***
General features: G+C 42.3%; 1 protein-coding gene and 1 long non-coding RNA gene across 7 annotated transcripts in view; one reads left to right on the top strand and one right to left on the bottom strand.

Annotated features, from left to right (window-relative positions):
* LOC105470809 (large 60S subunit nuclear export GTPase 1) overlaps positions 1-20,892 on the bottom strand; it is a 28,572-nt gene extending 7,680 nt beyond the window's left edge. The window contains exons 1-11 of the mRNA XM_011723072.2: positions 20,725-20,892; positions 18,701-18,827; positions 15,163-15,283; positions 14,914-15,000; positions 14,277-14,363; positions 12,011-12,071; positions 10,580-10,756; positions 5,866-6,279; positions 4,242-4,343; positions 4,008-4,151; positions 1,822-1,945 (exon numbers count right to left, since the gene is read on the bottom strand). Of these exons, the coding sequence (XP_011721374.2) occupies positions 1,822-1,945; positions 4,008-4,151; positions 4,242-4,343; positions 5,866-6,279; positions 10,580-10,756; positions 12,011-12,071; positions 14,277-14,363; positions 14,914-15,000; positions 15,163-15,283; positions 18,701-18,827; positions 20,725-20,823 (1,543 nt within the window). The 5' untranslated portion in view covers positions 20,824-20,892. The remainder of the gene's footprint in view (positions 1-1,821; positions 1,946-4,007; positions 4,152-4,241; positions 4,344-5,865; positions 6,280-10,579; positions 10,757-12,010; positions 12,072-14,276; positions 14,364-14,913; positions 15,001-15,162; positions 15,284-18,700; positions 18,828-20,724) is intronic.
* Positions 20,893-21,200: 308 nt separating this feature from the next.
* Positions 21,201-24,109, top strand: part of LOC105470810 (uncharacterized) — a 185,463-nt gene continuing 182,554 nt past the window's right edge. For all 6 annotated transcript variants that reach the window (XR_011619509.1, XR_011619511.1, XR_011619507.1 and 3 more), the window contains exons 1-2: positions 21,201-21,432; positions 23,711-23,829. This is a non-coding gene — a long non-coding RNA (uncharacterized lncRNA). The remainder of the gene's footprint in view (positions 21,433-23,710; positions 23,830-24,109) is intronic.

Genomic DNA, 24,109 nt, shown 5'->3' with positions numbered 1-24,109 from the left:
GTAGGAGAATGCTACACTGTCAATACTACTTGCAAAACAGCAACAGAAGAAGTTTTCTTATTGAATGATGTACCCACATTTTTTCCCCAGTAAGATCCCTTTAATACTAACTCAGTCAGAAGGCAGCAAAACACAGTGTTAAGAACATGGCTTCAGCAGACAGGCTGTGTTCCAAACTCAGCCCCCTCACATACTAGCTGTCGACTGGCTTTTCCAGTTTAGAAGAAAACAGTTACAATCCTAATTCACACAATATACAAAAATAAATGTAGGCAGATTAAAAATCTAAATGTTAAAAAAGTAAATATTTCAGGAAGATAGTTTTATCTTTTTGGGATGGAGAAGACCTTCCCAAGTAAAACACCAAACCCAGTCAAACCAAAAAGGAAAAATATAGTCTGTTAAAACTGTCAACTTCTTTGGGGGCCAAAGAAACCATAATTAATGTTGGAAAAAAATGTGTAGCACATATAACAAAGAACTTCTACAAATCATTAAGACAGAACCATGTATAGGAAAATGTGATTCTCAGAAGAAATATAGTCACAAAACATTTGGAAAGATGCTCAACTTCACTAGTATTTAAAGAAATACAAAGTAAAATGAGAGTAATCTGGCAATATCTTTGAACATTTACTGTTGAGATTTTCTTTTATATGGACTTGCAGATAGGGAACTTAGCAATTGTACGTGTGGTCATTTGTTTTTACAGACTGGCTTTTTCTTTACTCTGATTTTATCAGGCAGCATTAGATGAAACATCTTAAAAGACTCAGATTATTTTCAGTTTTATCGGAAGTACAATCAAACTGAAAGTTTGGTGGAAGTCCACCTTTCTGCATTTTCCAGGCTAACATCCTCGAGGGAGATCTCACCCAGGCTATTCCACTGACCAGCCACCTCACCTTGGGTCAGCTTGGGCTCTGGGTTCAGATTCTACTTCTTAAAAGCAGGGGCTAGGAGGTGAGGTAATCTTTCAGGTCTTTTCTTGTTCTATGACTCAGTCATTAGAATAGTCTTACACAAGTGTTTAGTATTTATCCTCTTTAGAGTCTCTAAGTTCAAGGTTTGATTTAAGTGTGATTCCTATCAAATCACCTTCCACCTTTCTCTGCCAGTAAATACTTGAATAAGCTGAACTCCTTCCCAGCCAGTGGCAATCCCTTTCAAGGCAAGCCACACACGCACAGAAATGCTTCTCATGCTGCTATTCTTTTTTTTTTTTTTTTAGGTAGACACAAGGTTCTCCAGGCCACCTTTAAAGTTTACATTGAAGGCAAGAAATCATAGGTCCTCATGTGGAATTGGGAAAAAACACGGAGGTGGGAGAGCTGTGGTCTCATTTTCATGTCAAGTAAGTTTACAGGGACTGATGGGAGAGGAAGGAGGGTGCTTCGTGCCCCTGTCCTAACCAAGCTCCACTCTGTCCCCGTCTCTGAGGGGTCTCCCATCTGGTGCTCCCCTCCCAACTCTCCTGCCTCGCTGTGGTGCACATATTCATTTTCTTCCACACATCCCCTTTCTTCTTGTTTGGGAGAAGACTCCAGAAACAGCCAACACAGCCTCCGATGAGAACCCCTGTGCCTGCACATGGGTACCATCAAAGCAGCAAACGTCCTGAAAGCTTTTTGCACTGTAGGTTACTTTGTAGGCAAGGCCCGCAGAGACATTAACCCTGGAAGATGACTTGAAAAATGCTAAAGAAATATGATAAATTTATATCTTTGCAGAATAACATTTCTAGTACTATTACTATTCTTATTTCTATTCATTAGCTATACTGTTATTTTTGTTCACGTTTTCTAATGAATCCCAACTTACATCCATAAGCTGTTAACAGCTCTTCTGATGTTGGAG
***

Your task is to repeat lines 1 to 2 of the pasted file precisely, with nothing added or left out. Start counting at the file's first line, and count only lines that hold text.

General features: G+C 42.3%; 1 protein-coding gene and 1 long non-coding RNA gene across 7 annotated transcripts in view; one reads left to right on the top strand and one right to left on the bottom strand.

Annotated features, from left to right (window-relative positions):